As soon as the press discovered that gentleman adventurer Elisha Kane was courting the spirit medium Maggie Fox, newspapers scrambled to print the story, reporting sightings of them together, repeating gossip, and even following Dr. Kane on the street in the hopes of catching them together.
This 19th century version of paparazzi-type journalism attracted some criticism from high-minded people. Horace Greeley (who happened to be a friend of the Fox family) even wrote an editorial denouncing it, saying: “What right has the public to know anything about an ‘engagement’ or non-engagement between these two people? Whether they have been, are, may be, are not, or will not be ‘engaged’ can be nobody’s business but their own.”
Were they engaged? Well, if Facebook had existed in the 1850’s, Maggie would have posted her status as “In a Relationship,” while Kane would undoubtedly have said “It’s Complicated.”
Both families opposed the match. Maggie’s family knew that Elisha was well above her station, and they expected him to break her heart and ruin her reputation. In addition, Elisha was outspoken in his contempt for spiritualism, and his intrusion into their life threatened to disrupt the family business. “The only thing that gives me fear,” Kane wrote, “is this confounded thing being found out!” Meanwhile, the aristocratic Kane family was appalled that their eldest son had taken up with a spirit rapper. Their biggest fear was that he might actually marry her, and they raged against him for his low taste and lack of discretion.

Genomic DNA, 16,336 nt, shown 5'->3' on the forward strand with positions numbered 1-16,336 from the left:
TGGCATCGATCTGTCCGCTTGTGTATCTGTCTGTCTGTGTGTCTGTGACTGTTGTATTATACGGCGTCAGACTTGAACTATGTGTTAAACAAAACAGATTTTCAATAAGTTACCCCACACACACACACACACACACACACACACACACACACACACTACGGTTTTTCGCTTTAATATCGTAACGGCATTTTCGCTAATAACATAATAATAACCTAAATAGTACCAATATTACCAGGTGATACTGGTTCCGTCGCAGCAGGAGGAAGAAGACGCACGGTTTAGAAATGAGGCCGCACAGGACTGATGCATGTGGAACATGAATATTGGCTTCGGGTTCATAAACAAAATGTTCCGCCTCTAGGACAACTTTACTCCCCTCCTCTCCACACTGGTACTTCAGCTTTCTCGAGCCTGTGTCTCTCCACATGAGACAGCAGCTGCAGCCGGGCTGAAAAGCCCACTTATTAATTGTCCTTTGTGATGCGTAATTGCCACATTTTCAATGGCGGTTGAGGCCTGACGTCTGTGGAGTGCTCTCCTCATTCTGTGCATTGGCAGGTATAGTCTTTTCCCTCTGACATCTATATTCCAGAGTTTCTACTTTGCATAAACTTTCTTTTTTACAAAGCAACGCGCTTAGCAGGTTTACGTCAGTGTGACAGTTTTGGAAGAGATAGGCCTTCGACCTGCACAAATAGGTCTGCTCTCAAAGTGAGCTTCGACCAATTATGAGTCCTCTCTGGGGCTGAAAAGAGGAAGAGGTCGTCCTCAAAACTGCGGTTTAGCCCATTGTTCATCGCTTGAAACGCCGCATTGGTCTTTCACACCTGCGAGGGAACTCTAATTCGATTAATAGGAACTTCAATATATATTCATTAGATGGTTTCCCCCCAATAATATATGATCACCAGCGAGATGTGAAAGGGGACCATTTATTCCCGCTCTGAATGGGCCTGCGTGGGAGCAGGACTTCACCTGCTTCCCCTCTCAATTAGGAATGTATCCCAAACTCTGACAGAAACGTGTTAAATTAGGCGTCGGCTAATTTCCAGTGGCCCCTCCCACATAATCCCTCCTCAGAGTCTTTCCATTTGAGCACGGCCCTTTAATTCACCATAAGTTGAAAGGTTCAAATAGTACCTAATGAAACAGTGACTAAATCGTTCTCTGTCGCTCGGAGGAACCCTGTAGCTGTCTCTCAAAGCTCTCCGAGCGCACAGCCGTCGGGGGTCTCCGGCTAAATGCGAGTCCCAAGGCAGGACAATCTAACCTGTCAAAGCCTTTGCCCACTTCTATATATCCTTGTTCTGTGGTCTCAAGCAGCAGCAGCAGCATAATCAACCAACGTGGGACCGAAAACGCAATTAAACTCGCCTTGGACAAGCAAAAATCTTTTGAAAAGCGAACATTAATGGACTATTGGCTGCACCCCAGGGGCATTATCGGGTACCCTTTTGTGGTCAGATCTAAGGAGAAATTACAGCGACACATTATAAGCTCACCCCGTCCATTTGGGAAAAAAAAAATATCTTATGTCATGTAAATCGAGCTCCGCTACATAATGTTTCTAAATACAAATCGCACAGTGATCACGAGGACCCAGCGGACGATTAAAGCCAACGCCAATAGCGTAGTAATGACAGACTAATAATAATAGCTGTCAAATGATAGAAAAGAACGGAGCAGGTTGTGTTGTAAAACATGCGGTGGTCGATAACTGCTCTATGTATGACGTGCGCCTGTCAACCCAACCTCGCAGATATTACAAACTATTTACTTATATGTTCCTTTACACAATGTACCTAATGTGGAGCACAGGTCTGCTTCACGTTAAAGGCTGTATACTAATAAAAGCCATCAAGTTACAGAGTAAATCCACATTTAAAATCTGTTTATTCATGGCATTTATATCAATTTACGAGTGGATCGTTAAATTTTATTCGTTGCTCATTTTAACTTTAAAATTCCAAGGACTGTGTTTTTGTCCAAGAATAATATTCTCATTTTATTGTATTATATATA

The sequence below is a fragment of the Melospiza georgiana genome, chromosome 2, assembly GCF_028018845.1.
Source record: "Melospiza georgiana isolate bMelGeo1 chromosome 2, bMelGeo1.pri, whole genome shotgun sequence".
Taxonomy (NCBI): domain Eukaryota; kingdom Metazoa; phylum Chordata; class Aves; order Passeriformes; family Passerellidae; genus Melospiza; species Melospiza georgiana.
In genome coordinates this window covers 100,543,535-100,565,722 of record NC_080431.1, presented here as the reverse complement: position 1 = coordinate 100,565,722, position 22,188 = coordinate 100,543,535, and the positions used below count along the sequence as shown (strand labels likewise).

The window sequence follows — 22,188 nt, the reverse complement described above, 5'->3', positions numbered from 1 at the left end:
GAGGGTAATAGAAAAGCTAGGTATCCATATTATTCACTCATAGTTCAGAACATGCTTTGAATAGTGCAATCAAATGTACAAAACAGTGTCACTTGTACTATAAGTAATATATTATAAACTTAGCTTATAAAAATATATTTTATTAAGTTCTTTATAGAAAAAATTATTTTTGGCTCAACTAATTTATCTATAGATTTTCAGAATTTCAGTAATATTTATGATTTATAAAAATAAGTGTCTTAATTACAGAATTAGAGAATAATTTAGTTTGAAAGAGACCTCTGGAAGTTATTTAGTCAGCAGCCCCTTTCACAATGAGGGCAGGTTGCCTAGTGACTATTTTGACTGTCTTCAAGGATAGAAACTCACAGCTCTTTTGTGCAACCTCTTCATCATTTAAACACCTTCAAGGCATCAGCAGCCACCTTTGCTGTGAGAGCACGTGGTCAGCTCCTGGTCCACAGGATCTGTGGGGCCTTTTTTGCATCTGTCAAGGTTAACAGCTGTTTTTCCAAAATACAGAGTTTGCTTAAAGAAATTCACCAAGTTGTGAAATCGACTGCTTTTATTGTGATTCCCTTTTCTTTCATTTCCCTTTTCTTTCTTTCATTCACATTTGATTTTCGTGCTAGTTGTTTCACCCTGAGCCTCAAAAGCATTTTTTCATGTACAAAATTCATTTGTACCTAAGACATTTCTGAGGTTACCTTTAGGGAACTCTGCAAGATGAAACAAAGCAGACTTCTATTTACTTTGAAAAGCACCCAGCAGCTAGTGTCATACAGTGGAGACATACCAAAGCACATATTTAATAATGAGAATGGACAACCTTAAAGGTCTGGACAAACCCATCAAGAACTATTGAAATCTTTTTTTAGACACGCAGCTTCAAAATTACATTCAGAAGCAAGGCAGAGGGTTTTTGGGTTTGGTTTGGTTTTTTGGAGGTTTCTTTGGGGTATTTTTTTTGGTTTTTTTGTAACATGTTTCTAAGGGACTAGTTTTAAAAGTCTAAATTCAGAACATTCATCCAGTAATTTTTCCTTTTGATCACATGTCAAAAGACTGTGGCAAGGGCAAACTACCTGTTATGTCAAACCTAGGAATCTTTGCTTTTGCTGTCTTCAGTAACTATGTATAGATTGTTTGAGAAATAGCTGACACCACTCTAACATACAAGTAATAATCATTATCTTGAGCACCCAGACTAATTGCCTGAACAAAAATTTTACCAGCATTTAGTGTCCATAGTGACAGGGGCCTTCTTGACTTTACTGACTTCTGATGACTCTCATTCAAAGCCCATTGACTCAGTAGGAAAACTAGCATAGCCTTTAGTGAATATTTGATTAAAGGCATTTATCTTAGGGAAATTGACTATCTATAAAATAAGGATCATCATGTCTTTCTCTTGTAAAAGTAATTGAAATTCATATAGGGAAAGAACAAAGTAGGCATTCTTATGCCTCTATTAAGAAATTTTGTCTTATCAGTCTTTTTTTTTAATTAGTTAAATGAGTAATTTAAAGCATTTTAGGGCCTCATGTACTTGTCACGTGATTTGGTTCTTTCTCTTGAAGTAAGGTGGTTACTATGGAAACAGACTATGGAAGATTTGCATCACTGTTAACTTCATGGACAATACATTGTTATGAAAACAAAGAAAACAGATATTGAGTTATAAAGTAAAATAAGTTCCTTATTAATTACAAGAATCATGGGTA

With all the world against them, it’s a wonder that Maggie and Elisha had any enjoyment from their relationship at all. Yet, their surviving letters paint a picture of two young people passionately in love – teasing, flirting, sometimes arguing – and yet hopelessly attracted in spite of their relative unsuitability. “Am I not correct when I say you are an enigma past finding out?” Maggie wrote to Kane. “You know I am!” Their love affair presented each of them with a personal dilemma, forcing them to choose between family loyalties and romantic attraction – and between their respective careers and love.